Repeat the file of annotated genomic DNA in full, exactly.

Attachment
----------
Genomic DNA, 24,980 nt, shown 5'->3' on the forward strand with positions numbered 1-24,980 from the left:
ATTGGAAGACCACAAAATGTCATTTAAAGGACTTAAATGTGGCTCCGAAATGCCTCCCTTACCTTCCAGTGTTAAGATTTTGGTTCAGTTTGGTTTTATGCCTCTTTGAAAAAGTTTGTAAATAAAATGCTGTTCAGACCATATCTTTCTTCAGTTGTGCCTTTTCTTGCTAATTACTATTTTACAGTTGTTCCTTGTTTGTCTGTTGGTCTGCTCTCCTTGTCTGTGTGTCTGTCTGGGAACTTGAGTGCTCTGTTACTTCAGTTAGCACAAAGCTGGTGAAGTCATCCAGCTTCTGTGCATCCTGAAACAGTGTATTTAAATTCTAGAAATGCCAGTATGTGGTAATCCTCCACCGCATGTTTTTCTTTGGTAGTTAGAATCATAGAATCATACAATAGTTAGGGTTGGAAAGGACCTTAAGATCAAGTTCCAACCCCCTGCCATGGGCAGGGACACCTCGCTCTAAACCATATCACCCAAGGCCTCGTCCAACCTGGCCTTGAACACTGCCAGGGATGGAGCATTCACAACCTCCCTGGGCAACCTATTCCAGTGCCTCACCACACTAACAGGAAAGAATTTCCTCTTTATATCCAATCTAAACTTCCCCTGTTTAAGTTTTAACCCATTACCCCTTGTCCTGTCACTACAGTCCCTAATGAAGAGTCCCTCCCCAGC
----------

Genomic DNA, 24,980 nt, shown 5'->3' on the forward strand with positions numbered 1-24,980 from the left:
ATTGGAAGACCACAAAATGTCATTTAAAGGACTTAAATGTGGCTCCGAAATGCCTCCCTTACCTTCCAGTGTTAAGATTTTGGTTCAGTTTGGTTTTATGCCTCTTTGAAAAAGTTTGTAAATAAAATGCTGTTCAGACCATATCTTTCTTCAGTTGTGCCTTTTCTTGCTAATTACTATTTTACAGTTGTTCCTTGTTTGTCTGTTGGTCTGCTCTCCTTGTCTGTGTGTCTGTCTGGGAACTTGAGTGCTCTGTTACTTCAGTTAGCACAAAGCTGGTGAAGTCATCCAGCTTCTGTGCATCCTGAAACAGTGTATTTAAATTCTAGAAATGCCAGTATGTGGTAATCCTCCACCGCATGTTTTTCTTTGGTAGTTAGAATCATAGAATCATACAATAGTTAGGGTTGGAAAGGACCTTAAGATCAAGTTCCAACCCCCTGCCATGGGCAGGGACACCTCGCTCTAAACCATATCACCCAAGGCCTCGTCCAACCTGGCCTTGAACACTGCCAGGGATGGAGCATTCACAACCTCCCTGGGCAACCTATTCCAGTGCCTCACCACACTAACAGGAAAGAATTTCCTCTTTATATCCAATCTAAACTTCCCCTGTTTAAGTTTTAACCCATTACCCCTTGTCCTGTCACTACAGTCCCTAATGAAGAGTCCCTCCCCAGC